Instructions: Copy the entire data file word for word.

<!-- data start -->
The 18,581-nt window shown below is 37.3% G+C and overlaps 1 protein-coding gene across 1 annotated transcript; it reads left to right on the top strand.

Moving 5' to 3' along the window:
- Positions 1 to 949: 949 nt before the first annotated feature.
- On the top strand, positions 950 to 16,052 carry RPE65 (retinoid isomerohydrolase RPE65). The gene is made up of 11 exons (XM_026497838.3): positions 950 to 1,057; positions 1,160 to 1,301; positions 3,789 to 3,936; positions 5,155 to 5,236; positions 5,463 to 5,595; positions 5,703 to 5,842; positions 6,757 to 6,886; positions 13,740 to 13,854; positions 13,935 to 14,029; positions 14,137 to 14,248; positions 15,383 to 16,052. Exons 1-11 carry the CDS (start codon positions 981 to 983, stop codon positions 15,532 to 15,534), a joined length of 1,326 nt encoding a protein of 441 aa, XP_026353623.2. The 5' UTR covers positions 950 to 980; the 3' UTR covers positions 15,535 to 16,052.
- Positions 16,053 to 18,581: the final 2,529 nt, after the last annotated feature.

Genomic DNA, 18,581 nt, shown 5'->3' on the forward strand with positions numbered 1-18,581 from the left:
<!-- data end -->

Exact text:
The 18,581-nt window shown below is 37.3% G+C and overlaps 1 protein-coding gene across 1 annotated transcript; it reads left to right on the top strand.

Moving 5' to 3' along the window:
- Positions 1 to 949: 949 nt before the first annotated feature.
- On the top strand, positions 950 to 16,052 carry RPE65 (retinoid isomerohydrolase RPE65). The gene is made up of 11 exons (XM_026497838.3): positions 950 to 1,057; positions 1,160 to 1,301; positions 3,789 to 3,936; positions 5,155 to 5,236; positions 5,463 to 5,595; positions 5,703 to 5,842; positions 6,757 to 6,886; positions 13,740 to 13,854; positions 13,935 to 14,029; positions 14,137 to 14,248; positions 15,383 to 16,052. Exons 1-11 carry the CDS (start codon positions 981 to 983, stop codon positions 15,532 to 15,534), a joined length of 1,326 nt encoding a protein of 441 aa, XP_026353623.2. The 5' UTR covers positions 950 to 980; the 3' UTR covers positions 15,535 to 16,052.
- Positions 16,053 to 18,581: the final 2,529 nt, after the last annotated feature.

Genomic DNA, 18,581 nt, shown 5'->3' on the forward strand with positions numbered 1-18,581 from the left: